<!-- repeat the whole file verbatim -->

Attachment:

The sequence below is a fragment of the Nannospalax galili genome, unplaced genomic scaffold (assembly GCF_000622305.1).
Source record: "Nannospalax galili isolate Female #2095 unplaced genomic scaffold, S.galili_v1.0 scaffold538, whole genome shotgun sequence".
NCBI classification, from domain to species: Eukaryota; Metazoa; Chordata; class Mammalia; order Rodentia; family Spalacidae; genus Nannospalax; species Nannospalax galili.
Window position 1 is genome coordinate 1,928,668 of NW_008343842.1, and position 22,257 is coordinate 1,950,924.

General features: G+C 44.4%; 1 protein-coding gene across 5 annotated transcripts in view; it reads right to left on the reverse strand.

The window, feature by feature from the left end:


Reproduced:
The sequence below is a fragment of the Nannospalax galili genome, unplaced genomic scaffold (assembly GCF_000622305.1).
Source record: "Nannospalax galili isolate Female #2095 unplaced genomic scaffold, S.galili_v1.0 scaffold538, whole genome shotgun sequence".
NCBI classification, from domain to species: Eukaryota; Metazoa; Chordata; class Mammalia; order Rodentia; family Spalacidae; genus Nannospalax; species Nannospalax galili.
Window position 1 is genome coordinate 1,928,668 of NW_008343842.1, and position 22,257 is coordinate 1,950,924.

General features: G+C 44.4%; 1 protein-coding gene across 5 annotated transcripts in view; it reads right to left on the reverse strand.

The window, feature by feature from the left end: